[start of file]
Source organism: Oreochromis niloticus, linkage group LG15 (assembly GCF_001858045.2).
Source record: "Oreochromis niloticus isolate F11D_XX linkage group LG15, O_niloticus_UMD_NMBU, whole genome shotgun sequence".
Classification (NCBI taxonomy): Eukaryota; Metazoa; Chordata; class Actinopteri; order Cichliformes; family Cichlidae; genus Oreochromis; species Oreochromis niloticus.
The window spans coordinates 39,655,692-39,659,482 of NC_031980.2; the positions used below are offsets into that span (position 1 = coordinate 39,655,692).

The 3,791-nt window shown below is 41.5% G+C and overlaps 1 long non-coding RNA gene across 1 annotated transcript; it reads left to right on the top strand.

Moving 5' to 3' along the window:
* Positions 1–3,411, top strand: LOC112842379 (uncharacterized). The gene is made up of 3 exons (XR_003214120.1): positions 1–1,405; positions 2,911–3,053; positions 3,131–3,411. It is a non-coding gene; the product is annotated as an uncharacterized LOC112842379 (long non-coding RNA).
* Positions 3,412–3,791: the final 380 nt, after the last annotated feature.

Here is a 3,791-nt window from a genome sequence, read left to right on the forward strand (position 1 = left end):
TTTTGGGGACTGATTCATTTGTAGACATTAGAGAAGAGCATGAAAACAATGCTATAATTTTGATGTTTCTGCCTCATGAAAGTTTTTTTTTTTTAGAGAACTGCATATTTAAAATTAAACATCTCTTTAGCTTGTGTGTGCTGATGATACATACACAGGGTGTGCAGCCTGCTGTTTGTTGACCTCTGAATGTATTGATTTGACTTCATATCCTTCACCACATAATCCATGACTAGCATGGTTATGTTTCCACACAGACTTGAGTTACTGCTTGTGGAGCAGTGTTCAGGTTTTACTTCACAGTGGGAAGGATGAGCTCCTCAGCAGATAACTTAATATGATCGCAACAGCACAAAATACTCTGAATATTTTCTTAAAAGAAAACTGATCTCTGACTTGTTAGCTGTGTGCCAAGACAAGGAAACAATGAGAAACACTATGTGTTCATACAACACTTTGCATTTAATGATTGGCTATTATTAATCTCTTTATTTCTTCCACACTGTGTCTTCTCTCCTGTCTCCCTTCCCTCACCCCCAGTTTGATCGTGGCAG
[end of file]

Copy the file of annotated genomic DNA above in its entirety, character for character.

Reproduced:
Source organism: Oreochromis niloticus, linkage group LG15 (assembly GCF_001858045.2).
Source record: "Oreochromis niloticus isolate F11D_XX linkage group LG15, O_niloticus_UMD_NMBU, whole genome shotgun sequence".
Classification (NCBI taxonomy): Eukaryota; Metazoa; Chordata; class Actinopteri; order Cichliformes; family Cichlidae; genus Oreochromis; species Oreochromis niloticus.
The window spans coordinates 39,655,692-39,659,482 of NC_031980.2; the positions used below are offsets into that span (position 1 = coordinate 39,655,692).

The 3,791-nt window shown below is 41.5% G+C and overlaps 1 long non-coding RNA gene across 1 annotated transcript; it reads left to right on the top strand.

Moving 5' to 3' along the window:
* Positions 1–3,411, top strand: LOC112842379 (uncharacterized). The gene is made up of 3 exons (XR_003214120.1): positions 1–1,405; positions 2,911–3,053; positions 3,131–3,411. It is a non-coding gene; the product is annotated as an uncharacterized LOC112842379 (long non-coding RNA).
* Positions 3,412–3,791: the final 380 nt, after the last annotated feature.

Here is a 3,791-nt window from a genome sequence, read left to right on the forward strand (position 1 = left end):
TTTTGGGGACTGATTCATTTGTAGACATTAGAGAAGAGCATGAAAACAATGCTATAATTTTGATGTTTCTGCCTCATGAAAGTTTTTTTTTTTTAGAGAACTGCATATTTAAAATTAAACATCTCTTTAGCTTGTGTGTGCTGATGATACATACACAGGGTGTGCAGCCTGCTGTTTGTTGACCTCTGAATGTATTGATTTGACTTCATATCCTTCACCACATAATCCATGACTAGCATGGTTATGTTTCCACACAGACTTGAGTTACTGCTTGTGGAGCAGTGTTCAGGTTTTACTTCACAGTGGGAAGGATGAGCTCCTCAGCAGATAACTTAATATGATCGCAACAGCACAAAATACTCTGAATATTTTCTTAAAAGAAAACTGATCTCTGACTTGTTAGCTGTGTGCCAAGACAAGGAAACAATGAGAAACACTATGTGTTCATACAACACTTTGCATTTAATGATTGGCTATTATTAATCTCTTTATTTCTTCCACACTGTGTCTTCTCTCCTGTCTCCCTTCCCTCACCCCCAGTTTGATCGTGGCAG